This view includes something which is quite unusual to find on a picture postcard, that is a water (or sprinkler) car. The location is in Water Street in St. John's, Newfoundland. The card was published around 1905 by C. L. March & Co. Ltd. of St. John's. A more conventional tram (streetcar) can be seen a little further along Water Street in the smaller view below, which is from a postcard published in 1904 by the Newfoundland Postcard Co. The other small view is from a card from an unknown publisher and shows a similar water car in Edmonton, Alberta
St. John's, the oldest English-founded city in North America, is on the Avalon peninsular on the east coast of Newfoundland Island. It is the provincial capital of Newfoundland and Labrador, which was independent until 1949 but is now the tenth province of Canada. Water Street was developed in the early 16th century, and is the oldest street in North America. St. John's has technological fame as it was the place where in 1901 Marconi received his first transatlantic wireless signal, and from where in 1919 Alcock and Brown commenced the first non-stop transatlantic aircraft flight.
The St. John's Street Railway Company was incorporated in Newfoundland on 10th November 1897, tracks were laid in 1899 and the first tram ran on 1st May 1900. The line was built by entrepreneur Robert Reid, who also operated Newfoundland Railways which had its main station in Water Street (now a railway museum). The name was changed to the Reid Newfoundland Company in 1901, with the company also supplying electric power, and in turn was reorganized as the St. John's Light & Power Company in 1920, a subsidiary of Reid Newfoundland. In 1924 this subsidiary was sold to International Power and its name changed to the Newfoundland Light & Power Company Limited.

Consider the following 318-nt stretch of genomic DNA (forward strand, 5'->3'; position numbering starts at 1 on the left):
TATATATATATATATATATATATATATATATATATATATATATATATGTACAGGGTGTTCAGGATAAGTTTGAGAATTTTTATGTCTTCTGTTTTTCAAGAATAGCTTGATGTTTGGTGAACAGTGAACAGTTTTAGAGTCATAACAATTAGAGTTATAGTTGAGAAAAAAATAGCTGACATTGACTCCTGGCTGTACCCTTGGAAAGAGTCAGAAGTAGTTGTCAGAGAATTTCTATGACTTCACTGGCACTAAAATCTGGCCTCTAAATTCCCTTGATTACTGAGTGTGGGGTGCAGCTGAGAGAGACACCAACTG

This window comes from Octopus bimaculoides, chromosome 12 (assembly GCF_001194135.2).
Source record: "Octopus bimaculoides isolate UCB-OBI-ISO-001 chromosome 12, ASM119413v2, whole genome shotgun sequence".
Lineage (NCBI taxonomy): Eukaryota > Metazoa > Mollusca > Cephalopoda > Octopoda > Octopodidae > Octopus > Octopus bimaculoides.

When complete, as well as on Water Street the tramway ran on Duckworth Street, Queen's Road and Military Road, and prior to 1902 on New Gower Street and Hamilton Avenue. The original trams were built by N. & A. C. Larivière of Montreal. The last tram ran in St. John's on 15th September 1948, with motor buses taking over the services.
In the early days of tramways there were large deposits of mud and horse dung in the streets. In the summer there was excessive dust. In addition, build up of such debris in the grooves and on the rail head could insulate the wheels and cause electric trams to get stuck. To compensate the tracks were cleaned by water cars. These were, to a large extent, rectangular or cylindrical metal tanks of 1500 to 5000 gallon capacity, fitted on a motorized chassis. Later some had a roof to protect the crew, but early ones were completely open. Some American versions had arms which swung out to cover the whole street, but mostly they just sprayed the tram track. Water was supplied to jets by gravity, compressed air or centrifugal pump. Some cars were also fitted with brooms to sweep the track and occasionally with carborundum blocks that could be pressed onto the rail head to act as grinders and remove corrugations. In the US water cars similar to the St. John's one were built by the J. G. Brill Co. of Philadelphia, the McGuire Manufacturing Co. of Chicago and others. In the UK such cars were built by the Brush Electrical Engineering Co. Ltd. of Loughborough, Dick Kerr and its associates at Preston, Mountain & Gibson Ltd. of Bury and others.
Also see or range of Works Car photos.
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